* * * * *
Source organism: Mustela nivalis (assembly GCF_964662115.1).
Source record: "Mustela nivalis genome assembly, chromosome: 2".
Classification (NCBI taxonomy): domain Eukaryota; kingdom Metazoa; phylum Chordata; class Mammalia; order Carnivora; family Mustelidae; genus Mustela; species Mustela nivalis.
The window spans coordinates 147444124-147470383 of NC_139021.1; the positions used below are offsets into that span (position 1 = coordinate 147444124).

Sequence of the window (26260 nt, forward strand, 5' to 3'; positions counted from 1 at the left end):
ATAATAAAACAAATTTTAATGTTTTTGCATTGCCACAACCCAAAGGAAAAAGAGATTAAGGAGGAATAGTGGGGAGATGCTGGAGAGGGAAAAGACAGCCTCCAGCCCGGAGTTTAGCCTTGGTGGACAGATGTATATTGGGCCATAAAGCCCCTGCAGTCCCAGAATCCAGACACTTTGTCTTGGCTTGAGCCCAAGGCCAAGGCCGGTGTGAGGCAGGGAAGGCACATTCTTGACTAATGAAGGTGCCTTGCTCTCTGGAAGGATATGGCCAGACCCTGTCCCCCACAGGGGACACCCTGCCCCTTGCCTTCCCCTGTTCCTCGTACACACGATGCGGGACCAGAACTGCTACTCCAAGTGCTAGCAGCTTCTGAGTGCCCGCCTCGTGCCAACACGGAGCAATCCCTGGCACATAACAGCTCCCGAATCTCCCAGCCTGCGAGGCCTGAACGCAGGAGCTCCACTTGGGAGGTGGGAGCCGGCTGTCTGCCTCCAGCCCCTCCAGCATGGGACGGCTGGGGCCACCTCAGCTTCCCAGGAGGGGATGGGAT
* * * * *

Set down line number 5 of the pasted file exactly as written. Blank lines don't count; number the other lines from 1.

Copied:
Sequence of the window (26260 nt, forward strand, 5' to 3'; positions counted from 1 at the left end):